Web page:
“Integrity is who you are when no one is watching.”
“We tend to judge ourselves on our intentions while we judge others by their actions.”
They’re all good quotes that ring true. I don’t know for sure who said them. But they’re true. Integrity is important for us. After all, we are church. 🙂
It’s something we’ve probably talked about a lot over the years. You and I probably use that term in conversation several times a week. We want our leaders to have integrity. We want our family to have integrity. We want the government, churches and non-profits to have integrity.
But what about integrity in our personal lives? How does that play out? What does it mean to have integrity when you’re going to a food pantry? What does it mean to have integrity as a volunteer? What does it mean to have integrity as a person, sitting alone on my couch?
For too many of us, we define integrity like this: “I can do whatever I want, as long as I don’t get caught.” Whether something is right or not is not important. Whether something is legal or not is also not important. As long as I don’t get caught, I can do whatever I darn well please.
But is that really walking in integrity? If something is wrong, isn’t it always wrong? For instance, most of us would agree that stealing is wrong. But, if I can steal something and not get caught, is it really wrong? Don’t most companies have “losses” built into the budget? So, if I steal something, it’s probably already covered right?
However, we all really know that stealing is wrong and it hurts people. How does it hurt people? If you steal from a store, your affecting local business who supports our community in various ways. The more that gets stolen from them, the less they will be able to offer to the community. If you steal from the government, the government can’t help as many people or they have to raise taxes to pay for the increase.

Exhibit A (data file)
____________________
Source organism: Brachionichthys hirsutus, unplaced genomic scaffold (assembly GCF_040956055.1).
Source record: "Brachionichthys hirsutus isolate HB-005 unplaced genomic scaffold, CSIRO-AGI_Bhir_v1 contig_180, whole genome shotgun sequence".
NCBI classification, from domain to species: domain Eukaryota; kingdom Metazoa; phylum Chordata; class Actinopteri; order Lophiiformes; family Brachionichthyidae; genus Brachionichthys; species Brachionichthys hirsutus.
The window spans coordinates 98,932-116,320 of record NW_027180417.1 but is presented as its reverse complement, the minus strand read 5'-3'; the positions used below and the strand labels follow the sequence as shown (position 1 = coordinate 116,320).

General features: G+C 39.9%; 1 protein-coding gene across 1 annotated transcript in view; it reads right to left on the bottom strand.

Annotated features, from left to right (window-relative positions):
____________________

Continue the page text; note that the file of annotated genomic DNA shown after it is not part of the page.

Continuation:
The great thing about integrity is that it doesn’t cost anything. We can have integrity for free. It’s also true that when we don’t have integrity, it can actually cost us. It might cost us money or time to pay back a debt if we get caught. We might have to pay for our crime in jail. But, having integrity is free. You don’t have to be rich to have integrity.
The bible says:
“Better is a poor man who walks in his integrity than a rich man who is crooked in his ways.” – Prov. 28:6
It’s not just beliefs and intentions either. You may have the best intentions in the world, but at the end of the day we will all be judged by our actions. If people were going to define you based on your actions this past week, seen or unseen, what would their definition be?
What about you time spent with us at the food pantry? How would people you don’t know define you based on your observable actions the last time you were getting food? Would they say you have integrity? What would your behavior say about the kind of person you are? The the kind of person you see yourself being inside your head, but the kind of person you are based on what you do.